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Laura Molloy - Actuary I made the decision to become an actuary when I was five years old… Okay, no, I didn’t. Until a couple of years ago, like most people, I had no idea what an actuary was. However, upon the harsh realisation that my life as a university student would soon come to an end, I began to research the opportunities that would be available to me upon completion of my degree. Psychology - Careers, education and training Psychology is one of the most popular subjects to study because it has a big impact on all areas of life, from education and health, to the economy and crime. Psychologists apply scientific methodology to explain human behaviour. They formulate theories, test hypotheses through observation and experiment, and analyse their reports with statistical techniques that help them identify important findings.

Actuary Actuaries are typically graduates with a 2:1 in a numerate subject (others may be suitable), good communicators with excellent business acumen and a love of logic and problem solving. Most employers are looking for graduates with at least a 2.1 degree and excellent A levels or equivalent. The minimum requirements for admission as a student of the Actuarial Profession are: Maths A level (or equivalent) at grade B, together with a second A level (or equivalent) in any subject at grade C Three Scottish National Qualifications Authority Higher passes, one of which must be in mathematics at Grade A; or The Irish Leaving Certificate in at least five subjects; one of the passes must be in Mathematics at Grade A; or The Actuarial Profession’s CT1 exam taken as a non-member; or Other qualifications which are considered to be equivalent to the above. For holders of a second class honours degree or above in a non-mathematical subject, the Mathematics A-level requirement is reduced to a grade C.

Careers using foreign languages A knowledge of one or more foreign languages can be useful in a wide range of careers. For some jobs, such as translating, interpreting and language teaching, language skills are one of the main requirements. For other jobs a combination of languages and other qualifications, knowledge or skills may be needed. For example, people with languages plus IT, law, finance or sales skills are much sought-after. Specialist language occupations

Actuary job profile As an actuary, you'll learn how to analyse data, evaluate financial risks, and communicate this data to non-specialists… An actuary evaluates, manages and advises on financial risks. They use their knowledge of business and economics, together with their understanding of probability theory, statistics and investment theory, to provide strategic, commercial and financial advice. As an actuary, you will use financial and statistical theories to assess the likelihood of a particular event occurring and the possible financial costs. You will need to apply your mathematical, economic and statistical awareness to real situations in the financial world and be able to communicate the difficult topics to non-specialists.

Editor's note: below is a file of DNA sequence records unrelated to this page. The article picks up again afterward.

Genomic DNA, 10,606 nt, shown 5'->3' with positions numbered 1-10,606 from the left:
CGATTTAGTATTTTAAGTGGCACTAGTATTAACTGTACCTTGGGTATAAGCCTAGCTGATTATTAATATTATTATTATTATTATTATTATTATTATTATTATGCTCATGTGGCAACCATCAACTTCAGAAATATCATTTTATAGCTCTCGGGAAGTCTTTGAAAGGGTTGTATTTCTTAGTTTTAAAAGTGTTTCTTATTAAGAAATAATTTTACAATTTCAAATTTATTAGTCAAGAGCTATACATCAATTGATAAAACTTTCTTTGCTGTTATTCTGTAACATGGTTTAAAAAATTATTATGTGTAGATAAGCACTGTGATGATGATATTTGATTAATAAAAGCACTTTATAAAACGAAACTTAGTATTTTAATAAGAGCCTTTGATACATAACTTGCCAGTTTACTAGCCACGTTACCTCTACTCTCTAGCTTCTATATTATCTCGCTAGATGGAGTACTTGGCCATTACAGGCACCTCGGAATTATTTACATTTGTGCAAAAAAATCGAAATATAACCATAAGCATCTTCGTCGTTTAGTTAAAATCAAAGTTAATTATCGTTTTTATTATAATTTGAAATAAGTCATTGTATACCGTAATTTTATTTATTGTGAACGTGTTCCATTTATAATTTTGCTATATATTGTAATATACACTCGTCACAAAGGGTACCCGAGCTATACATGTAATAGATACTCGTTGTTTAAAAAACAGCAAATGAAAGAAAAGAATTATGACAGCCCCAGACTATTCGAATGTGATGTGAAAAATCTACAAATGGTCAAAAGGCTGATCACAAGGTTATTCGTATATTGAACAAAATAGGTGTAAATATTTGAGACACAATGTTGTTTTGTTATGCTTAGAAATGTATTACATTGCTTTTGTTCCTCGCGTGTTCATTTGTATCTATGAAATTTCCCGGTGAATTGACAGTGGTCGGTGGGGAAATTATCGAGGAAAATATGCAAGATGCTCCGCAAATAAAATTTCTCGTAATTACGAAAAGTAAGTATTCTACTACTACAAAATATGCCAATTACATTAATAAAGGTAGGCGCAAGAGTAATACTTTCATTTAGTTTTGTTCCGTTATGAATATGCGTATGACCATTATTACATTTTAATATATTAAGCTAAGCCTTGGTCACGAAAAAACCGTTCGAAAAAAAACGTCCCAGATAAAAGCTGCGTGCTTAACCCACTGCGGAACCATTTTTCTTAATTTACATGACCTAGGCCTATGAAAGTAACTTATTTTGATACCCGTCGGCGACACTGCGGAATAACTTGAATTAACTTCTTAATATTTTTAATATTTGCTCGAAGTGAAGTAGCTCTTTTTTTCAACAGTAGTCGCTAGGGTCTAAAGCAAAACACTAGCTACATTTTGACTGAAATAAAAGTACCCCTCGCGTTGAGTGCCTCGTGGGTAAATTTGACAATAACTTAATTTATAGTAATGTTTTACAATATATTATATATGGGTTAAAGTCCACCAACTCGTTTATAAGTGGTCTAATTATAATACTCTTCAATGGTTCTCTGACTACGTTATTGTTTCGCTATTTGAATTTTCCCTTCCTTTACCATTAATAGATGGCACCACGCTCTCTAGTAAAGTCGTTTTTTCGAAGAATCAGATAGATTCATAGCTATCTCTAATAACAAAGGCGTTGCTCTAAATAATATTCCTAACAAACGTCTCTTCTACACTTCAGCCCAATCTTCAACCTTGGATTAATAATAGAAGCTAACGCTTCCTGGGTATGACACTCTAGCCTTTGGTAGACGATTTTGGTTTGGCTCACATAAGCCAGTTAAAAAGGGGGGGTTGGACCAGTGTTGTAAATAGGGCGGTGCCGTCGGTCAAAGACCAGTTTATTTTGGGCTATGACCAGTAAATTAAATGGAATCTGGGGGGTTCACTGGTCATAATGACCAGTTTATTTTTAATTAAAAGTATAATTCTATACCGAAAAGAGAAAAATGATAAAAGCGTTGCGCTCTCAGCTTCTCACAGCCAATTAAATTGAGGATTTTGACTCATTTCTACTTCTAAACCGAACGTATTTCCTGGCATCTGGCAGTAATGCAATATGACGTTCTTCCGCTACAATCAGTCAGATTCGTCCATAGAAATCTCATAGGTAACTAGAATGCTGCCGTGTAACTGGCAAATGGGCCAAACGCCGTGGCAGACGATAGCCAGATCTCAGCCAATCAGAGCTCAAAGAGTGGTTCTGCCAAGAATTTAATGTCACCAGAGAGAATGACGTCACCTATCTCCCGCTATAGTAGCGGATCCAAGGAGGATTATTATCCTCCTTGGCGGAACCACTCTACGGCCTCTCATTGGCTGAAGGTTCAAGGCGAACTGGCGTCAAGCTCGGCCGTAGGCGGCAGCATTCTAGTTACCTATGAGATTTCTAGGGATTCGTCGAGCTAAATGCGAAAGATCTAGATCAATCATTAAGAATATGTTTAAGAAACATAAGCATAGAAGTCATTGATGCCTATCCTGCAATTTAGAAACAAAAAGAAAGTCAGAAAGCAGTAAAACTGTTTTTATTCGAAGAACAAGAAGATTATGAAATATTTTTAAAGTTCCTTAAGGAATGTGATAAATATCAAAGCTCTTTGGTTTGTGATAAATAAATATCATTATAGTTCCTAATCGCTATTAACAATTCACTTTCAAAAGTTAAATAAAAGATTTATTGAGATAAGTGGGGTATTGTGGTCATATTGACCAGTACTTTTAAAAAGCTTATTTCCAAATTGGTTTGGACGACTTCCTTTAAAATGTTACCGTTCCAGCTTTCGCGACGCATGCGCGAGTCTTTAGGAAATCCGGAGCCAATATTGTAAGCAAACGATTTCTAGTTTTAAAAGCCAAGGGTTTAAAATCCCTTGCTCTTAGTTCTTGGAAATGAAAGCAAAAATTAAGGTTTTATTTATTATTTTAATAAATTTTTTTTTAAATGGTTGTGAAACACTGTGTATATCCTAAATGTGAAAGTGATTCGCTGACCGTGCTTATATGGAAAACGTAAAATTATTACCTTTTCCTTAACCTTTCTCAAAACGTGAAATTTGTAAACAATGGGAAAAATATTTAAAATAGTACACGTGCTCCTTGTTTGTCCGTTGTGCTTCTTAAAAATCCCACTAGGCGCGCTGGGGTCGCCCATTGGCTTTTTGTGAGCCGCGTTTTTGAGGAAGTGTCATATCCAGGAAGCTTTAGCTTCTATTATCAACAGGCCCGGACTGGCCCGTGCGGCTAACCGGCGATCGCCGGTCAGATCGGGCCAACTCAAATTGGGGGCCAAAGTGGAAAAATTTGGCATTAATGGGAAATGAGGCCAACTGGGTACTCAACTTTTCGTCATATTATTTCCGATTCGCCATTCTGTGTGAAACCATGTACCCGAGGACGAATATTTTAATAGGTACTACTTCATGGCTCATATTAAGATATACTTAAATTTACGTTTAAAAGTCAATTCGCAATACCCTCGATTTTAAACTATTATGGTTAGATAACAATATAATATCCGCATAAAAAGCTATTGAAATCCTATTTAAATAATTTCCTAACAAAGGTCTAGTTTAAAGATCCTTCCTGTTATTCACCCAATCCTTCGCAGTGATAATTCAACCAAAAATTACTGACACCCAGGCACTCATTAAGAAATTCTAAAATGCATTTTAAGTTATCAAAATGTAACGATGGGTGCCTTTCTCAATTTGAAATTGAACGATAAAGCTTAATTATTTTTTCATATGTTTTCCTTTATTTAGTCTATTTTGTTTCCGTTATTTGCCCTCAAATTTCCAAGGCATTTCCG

Nursing NHS Careers > Explore by career > Nursing If you want to work in an environment that's interesting, rewarding and challenging, a career in nursing has plenty to offer. Nurses form the largest group of staff in the NHS and are a crucial part of the healthcare team. Actuary: job description What does an actuary do? Typical employers | Qualifications and training | Key skills Actuaries evaluate complex risks and assess the probability and potential financial consequences of those risks.

BMA - How to become a doctor Please note: Our how to become a doctor guide is under review and has not been updated for 2015. Guidance is still available in this section, however for the most up to date information for 2015 contact UCAS for application queries and medical schools for assistance.

Actuary job information Page Content Actuary Hours30-40 per weekStarting salary£30,000 + per year Actuaries use their knowledge of maths, statistics and economics to help companies and public bodies forecast long-term financial costs and risks to investments. If you are good with numbers, like solving problems and are interested in a career in finance, this job could be ideal for you. In this job you will be working with a lot of data - researching, analysing and interpreting it. Doctors NHS Careers > Explore by career > Doctors Becoming a doctor isn't an easy option, it takes years of study and hard work. As you learn the skills you need, you will also learn a great deal about yourself. If you like helping people there are few more rewarding or respected careers.